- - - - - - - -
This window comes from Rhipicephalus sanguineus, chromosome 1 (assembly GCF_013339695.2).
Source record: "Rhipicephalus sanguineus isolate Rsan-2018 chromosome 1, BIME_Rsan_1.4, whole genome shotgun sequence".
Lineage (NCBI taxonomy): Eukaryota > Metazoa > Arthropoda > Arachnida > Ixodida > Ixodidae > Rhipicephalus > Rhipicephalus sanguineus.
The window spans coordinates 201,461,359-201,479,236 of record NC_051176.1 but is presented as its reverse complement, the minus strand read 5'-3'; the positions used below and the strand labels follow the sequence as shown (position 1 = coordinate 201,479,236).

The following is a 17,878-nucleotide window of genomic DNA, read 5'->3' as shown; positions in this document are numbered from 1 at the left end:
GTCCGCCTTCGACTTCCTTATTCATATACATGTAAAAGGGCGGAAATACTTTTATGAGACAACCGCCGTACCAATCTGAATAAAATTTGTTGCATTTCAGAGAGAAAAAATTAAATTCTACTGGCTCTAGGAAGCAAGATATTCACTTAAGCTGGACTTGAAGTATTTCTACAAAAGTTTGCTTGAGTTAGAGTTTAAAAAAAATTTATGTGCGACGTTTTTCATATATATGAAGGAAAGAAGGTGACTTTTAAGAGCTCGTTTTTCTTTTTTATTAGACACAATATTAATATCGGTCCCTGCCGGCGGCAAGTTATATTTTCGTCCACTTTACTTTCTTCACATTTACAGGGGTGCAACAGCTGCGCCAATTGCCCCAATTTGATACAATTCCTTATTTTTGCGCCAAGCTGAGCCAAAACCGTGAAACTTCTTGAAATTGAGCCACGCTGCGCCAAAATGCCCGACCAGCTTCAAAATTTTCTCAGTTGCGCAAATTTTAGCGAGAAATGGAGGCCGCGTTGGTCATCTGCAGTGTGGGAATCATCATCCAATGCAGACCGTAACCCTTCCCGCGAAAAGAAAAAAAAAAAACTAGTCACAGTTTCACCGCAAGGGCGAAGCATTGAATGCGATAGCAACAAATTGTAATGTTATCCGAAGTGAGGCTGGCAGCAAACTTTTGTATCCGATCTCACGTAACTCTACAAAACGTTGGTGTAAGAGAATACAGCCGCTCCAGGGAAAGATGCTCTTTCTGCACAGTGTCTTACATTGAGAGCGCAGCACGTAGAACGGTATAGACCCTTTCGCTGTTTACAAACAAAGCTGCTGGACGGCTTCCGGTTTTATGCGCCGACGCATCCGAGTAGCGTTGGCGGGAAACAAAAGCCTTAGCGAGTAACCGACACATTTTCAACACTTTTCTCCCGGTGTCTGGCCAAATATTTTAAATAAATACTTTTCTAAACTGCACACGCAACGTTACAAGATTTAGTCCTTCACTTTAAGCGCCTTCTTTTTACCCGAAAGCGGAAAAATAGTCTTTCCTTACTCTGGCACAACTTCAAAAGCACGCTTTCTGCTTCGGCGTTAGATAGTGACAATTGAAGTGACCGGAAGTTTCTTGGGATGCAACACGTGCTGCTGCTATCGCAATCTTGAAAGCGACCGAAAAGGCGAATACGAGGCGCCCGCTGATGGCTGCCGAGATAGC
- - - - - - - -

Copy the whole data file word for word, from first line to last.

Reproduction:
This window comes from Rhipicephalus sanguineus, chromosome 1 (assembly GCF_013339695.2).
Source record: "Rhipicephalus sanguineus isolate Rsan-2018 chromosome 1, BIME_Rsan_1.4, whole genome shotgun sequence".
Lineage (NCBI taxonomy): Eukaryota > Metazoa > Arthropoda > Arachnida > Ixodida > Ixodidae > Rhipicephalus > Rhipicephalus sanguineus.
The window spans coordinates 201,461,359-201,479,236 of record NC_051176.1 but is presented as its reverse complement, the minus strand read 5'-3'; the positions used below and the strand labels follow the sequence as shown (position 1 = coordinate 201,479,236).

The following is a 17,878-nucleotide window of genomic DNA, read 5'->3' as shown; positions in this document are numbered from 1 at the left end:
GTCCGCCTTCGACTTCCTTATTCATATACATGTAAAAGGGCGGAAATACTTTTATGAGACAACCGCCGTACCAATCTGAATAAAATTTGTTGCATTTCAGAGAGAAAAAATTAAATTCTACTGGCTCTAGGAAGCAAGATATTCACTTAAGCTGGACTTGAAGTATTTCTACAAAAGTTTGCTTGAGTTAGAGTTTAAAAAAAATTTATGTGCGACGTTTTTCATATATATGAAGGAAAGAAGGTGACTTTTAAGAGCTCGTTTTTCTTTTTTATTAGACACAATATTAATATCGGTCCCTGCCGGCGGCAAGTTATATTTTCGTCCACTTTACTTTCTTCACATTTACAGGGGTGCAACAGCTGCGCCAATTGCCCCAATTTGATACAATTCCTTATTTTTGCGCCAAGCTGAGCCAAAACCGTGAAACTTCTTGAAATTGAGCCACGCTGCGCCAAAATGCCCGACCAGCTTCAAAATTTTCTCAGTTGCGCAAATTTTAGCGAGAAATGGAGGCCGCGTTGGTCATCTGCAGTGTGGGAATCATCATCCAATGCAGACCGTAACCCTTCCCGCGAAAAGAAAAAAAAAAAACTAGTCACAGTTTCACCGCAAGGGCGAAGCATTGAATGCGATAGCAACAAATTGTAATGTTATCCGAAGTGAGGCTGGCAGCAAACTTTTGTATCCGATCTCACGTAACTCTACAAAACGTTGGTGTAAGAGAATACAGCCGCTCCAGGGAAAGATGCTCTTTCTGCACAGTGTCTTACATTGAGAGCGCAGCACGTAGAACGGTATAGACCCTTTCGCTGTTTACAAACAAAGCTGCTGGACGGCTTCCGGTTTTATGCGCCGACGCATCCGAGTAGCGTTGGCGGGAAACAAAAGCCTTAGCGAGTAACCGACACATTTTCAACACTTTTCTCCCGGTGTCTGGCCAAATATTTTAAATAAATACTTTTCTAAACTGCACACGCAACGTTACAAGATTTAGTCCTTCACTTTAAGCGCCTTCTTTTTACCCGAAAGCGGAAAAATAGTCTTTCCTTACTCTGGCACAACTTCAAAAGCACGCTTTCTGCTTCGGCGTTAGATAGTGACAATTGAAGTGACCGGAAGTTTCTTGGGATGCAACACGTGCTGCTGCTATCGCAATCTTGAAAGCGACCGAAAAGGCGAATACGAGGCGCCCGCTGATGGCTGCCGAGATAGC